Other Serbs have also told me their accounts of the bombing. One friend said he was a child and it was his birthday and he was having a party. Then the sirens started and all the other children went home immediately; he was left alone. Two of my other friends relayed how their parents handled the situation when it came to the kids. One girl said her mom was completely honest with her children and told them exactly what was happening. One guy said his parents tried to keep them innocent during it all, making it seem like the bombs were fireworks and they were having a party.

Refinerija

It’s not easy for me to hear these tales because they make me sad. How can I celebrate my cultural heritage when I enter as a visitor into these countries with my beaten old backpack and my hiking boots and state a simple fact like, “I’m from America.” As soon as they hear these words, people eyes shift to the distance because they’re no longer seeing a lone girl making her way through foreign streets. Instead, they are brought back to other times, far in the past, and then even more recently, to a tragedy that killed their family and friends.

I think we call that ‘baggage.’

No one is blaming me for the bombing from NATO. I know that. And I don’t blame myself. But it’s a fact that when people here meet me and hear the words, “I’m from America,” it does raise something in their subconscious. It’s one thing to logically separate a ruling state from its innocent people, but emotionally, it’s a trickier thing. I can prove it through the many first hand accounts I’ve heard since I arrived in Serbia. So if it wasn’t my fault, then what is my role here?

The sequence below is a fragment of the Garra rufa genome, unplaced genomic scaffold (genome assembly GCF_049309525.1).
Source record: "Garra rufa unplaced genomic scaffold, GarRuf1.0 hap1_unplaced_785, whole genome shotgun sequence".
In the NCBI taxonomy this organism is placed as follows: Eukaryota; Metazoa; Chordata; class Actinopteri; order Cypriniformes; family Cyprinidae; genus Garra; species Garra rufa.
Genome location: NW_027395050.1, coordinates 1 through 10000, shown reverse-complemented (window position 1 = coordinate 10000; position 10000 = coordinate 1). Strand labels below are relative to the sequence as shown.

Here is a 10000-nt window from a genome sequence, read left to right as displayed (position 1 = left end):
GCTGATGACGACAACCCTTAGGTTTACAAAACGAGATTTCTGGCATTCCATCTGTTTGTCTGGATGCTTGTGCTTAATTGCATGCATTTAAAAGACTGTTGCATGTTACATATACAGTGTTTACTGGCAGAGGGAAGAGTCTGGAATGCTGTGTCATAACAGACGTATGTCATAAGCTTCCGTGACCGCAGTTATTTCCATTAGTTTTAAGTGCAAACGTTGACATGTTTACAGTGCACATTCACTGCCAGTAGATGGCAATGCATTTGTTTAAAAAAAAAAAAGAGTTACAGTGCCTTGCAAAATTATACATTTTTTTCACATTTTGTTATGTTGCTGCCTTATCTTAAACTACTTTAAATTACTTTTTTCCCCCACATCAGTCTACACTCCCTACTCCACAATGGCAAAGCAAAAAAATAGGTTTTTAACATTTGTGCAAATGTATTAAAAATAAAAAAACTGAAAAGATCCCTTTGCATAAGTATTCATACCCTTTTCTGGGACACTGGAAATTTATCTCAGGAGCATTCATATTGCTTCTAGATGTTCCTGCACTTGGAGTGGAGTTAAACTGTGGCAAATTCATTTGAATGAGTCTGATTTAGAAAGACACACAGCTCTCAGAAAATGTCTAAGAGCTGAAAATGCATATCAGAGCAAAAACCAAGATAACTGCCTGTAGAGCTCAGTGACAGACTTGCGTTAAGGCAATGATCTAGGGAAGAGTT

Sunset

The first time I heard, “Your people dropped bombs on that bridge right over there. Innocent people died,” I was sitting in the back of a cab, and it was the driver talking. I just quietly said, “That must have been terrible. I’m sorry.” We rode in silence then. A few minutes later we arrived at my destination and I said, “Hvala puno.” Thank you very much. He turned around with a bright expression and asked, “Pričas ti srpski?” You speak Serbian? Instead of explaining that I had just learned a few phrases here and there, some basic grammar structures, etc., etc., I simply said, “Da, pričam srpski.” Yes, I speak Serbian. And then he said, “Dobro došli!” Welcome. Somehow a connection was made through a simple thank you, spoken in his own language. And I realize now, people know that what’s in the past is in the past. As a seven year old child in a small town in Oregon, I didn’t know bombs were being dropped almost 6,000 miles away. Heck, I didn’t even know what a bomb was. I was lucky enough not to have to think about bombs as a little girl. But I can come here and I can listen to your stories. I’ll keep quiet and try to learn. Maybe I’ll write them down so I don’t forget. I’ll just keep introducing myself.

“Hello, my name is Mia. I’m from America.”  Please, tell me your stories. I want to listen.

Serbian version / Tekst na srpskom